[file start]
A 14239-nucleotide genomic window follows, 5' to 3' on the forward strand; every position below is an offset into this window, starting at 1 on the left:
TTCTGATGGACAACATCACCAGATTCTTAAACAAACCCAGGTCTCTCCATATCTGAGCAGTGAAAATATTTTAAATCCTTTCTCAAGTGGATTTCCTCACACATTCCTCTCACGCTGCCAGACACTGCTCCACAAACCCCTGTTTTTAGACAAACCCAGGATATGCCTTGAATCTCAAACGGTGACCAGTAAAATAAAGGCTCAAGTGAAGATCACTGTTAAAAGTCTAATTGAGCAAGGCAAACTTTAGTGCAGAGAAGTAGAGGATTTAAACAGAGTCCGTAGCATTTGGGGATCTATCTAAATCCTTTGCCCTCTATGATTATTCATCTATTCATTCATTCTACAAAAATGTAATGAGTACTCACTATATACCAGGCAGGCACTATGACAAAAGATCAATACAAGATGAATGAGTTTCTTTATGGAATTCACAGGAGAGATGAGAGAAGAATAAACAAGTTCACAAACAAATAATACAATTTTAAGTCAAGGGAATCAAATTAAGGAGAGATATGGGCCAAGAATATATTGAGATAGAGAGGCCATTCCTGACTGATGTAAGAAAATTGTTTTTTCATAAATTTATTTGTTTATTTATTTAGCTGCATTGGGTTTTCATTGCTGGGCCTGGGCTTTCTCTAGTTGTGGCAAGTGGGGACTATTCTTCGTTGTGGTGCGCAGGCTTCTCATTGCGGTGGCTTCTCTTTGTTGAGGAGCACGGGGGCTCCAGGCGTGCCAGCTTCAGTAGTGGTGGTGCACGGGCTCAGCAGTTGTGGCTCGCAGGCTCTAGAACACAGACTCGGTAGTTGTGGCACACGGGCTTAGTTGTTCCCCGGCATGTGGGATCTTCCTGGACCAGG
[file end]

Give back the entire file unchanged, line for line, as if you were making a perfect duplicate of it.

A 14239-nucleotide genomic window follows, 5' to 3' on the forward strand; every position below is an offset into this window, starting at 1 on the left:
TTCTGATGGACAACATCACCAGATTCTTAAACAAACCCAGGTCTCTCCATATCTGAGCAGTGAAAATATTTTAAATCCTTTCTCAAGTGGATTTCCTCACACATTCCTCTCACGCTGCCAGACACTGCTCCACAAACCCCTGTTTTTAGACAAACCCAGGATATGCCTTGAATCTCAAACGGTGACCAGTAAAATAAAGGCTCAAGTGAAGATCACTGTTAAAAGTCTAATTGAGCAAGGCAAACTTTAGTGCAGAGAAGTAGAGGATTTAAACAGAGTCCGTAGCATTTGGGGATCTATCTAAATCCTTTGCCCTCTATGATTATTCATCTATTCATTCATTCTACAAAAATGTAATGAGTACTCACTATATACCAGGCAGGCACTATGACAAAAGATCAATACAAGATGAATGAGTTTCTTTATGGAATTCACAGGAGAGATGAGAGAAGAATAAACAAGTTCACAAACAAATAATACAATTTTAAGTCAAGGGAATCAAATTAAGGAGAGATATGGGCCAAGAATATATTGAGATAGAGAGGCCATTCCTGACTGATGTAAGAAAATTGTTTTTTCATAAATTTATTTGTTTATTTATTTAGCTGCATTGGGTTTTCATTGCTGGGCCTGGGCTTTCTCTAGTTGTGGCAAGTGGGGACTATTCTTCGTTGTGGTGCGCAGGCTTCTCATTGCGGTGGCTTCTCTTTGTTGAGGAGCACGGGGGCTCCAGGCGTGCCAGCTTCAGTAGTGGTGGTGCACGGGCTCAGCAGTTGTGGCTCGCAGGCTCTAGAACACAGACTCGGTAGTTGTGGCACACGGGCTTAGTTGTTCCCCGGCATGTGGGATCTTCCTGGACCAGG